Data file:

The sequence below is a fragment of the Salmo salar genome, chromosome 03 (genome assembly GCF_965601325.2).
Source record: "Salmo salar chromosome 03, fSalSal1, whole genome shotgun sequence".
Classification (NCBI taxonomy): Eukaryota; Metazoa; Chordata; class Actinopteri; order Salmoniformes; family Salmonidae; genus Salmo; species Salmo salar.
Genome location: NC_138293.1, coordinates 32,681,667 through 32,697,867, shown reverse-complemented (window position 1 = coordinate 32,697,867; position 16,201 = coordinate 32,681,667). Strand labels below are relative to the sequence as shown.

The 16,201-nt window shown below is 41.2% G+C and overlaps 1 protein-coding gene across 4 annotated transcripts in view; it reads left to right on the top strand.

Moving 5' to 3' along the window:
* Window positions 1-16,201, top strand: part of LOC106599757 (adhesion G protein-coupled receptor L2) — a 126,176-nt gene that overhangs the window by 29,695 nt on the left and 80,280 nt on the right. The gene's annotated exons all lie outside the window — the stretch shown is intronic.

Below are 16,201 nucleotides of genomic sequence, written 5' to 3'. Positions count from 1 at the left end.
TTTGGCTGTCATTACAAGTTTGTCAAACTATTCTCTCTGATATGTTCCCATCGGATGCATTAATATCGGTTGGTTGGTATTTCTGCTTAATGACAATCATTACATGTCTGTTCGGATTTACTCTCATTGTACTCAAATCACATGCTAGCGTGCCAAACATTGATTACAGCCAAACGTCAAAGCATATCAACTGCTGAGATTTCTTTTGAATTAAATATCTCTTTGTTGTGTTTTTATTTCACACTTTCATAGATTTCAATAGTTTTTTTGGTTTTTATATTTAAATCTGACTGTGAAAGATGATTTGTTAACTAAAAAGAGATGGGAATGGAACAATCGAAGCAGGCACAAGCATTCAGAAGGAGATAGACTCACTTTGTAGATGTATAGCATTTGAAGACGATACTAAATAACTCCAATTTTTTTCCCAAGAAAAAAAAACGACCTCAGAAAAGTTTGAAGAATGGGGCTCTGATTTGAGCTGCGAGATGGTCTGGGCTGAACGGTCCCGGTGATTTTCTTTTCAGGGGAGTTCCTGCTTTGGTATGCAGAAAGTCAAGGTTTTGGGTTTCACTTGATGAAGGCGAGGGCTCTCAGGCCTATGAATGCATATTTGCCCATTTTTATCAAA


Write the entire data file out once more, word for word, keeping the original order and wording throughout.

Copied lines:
The sequence below is a fragment of the Salmo salar genome, chromosome 03 (genome assembly GCF_965601325.2).
Source record: "Salmo salar chromosome 03, fSalSal1, whole genome shotgun sequence".
Classification (NCBI taxonomy): Eukaryota; Metazoa; Chordata; class Actinopteri; order Salmoniformes; family Salmonidae; genus Salmo; species Salmo salar.
Genome location: NC_138293.1, coordinates 32,681,667 through 32,697,867, shown reverse-complemented (window position 1 = coordinate 32,697,867; position 16,201 = coordinate 32,681,667). Strand labels below are relative to the sequence as shown.

The 16,201-nt window shown below is 41.2% G+C and overlaps 1 protein-coding gene across 4 annotated transcripts in view; it reads left to right on the top strand.

Moving 5' to 3' along the window:
* Window positions 1-16,201, top strand: part of LOC106599757 (adhesion G protein-coupled receptor L2) — a 126,176-nt gene that overhangs the window by 29,695 nt on the left and 80,280 nt on the right. The gene's annotated exons all lie outside the window — the stretch shown is intronic.

Below are 16,201 nucleotides of genomic sequence, written 5' to 3'. Positions count from 1 at the left end.
TTTGGCTGTCATTACAAGTTTGTCAAACTATTCTCTCTGATATGTTCCCATCGGATGCATTAATATCGGTTGGTTGGTATTTCTGCTTAATGACAATCATTACATGTCTGTTCGGATTTACTCTCATTGTACTCAAATCACATGCTAGCGTGCCAAACATTGATTACAGCCAAACGTCAAAGCATATCAACTGCTGAGATTTCTTTTGAATTAAATATCTCTTTGTTGTGTTTTTATTTCACACTTTCATAGATTTCAATAGTTTTTTTGGTTTTTATATTTAAATCTGACTGTGAAAGATGATTTGTTAACTAAAAAGAGATGGGAATGGAACAATCGAAGCAGGCACAAGCATTCAGAAGGAGATAGACTCACTTTGTAGATGTATAGCATTTGAAGACGATACTAAATAACTCCAATTTTTTTCCCAAGAAAAAAAAACGACCTCAGAAAAGTTTGAAGAATGGGGCTCTGATTTGAGCTGCGAGATGGTCTGGGCTGAACGGTCCCGGTGATTTTCTTTTCAGGGGAGTTCCTGCTTTGGTATGCAGAAAGTCAAGGTTTTGGGTTTCACTTGATGAAGGCGAGGGCTCTCAGGCCTATGAATGCATATTTGCCCATTTTTATCAAA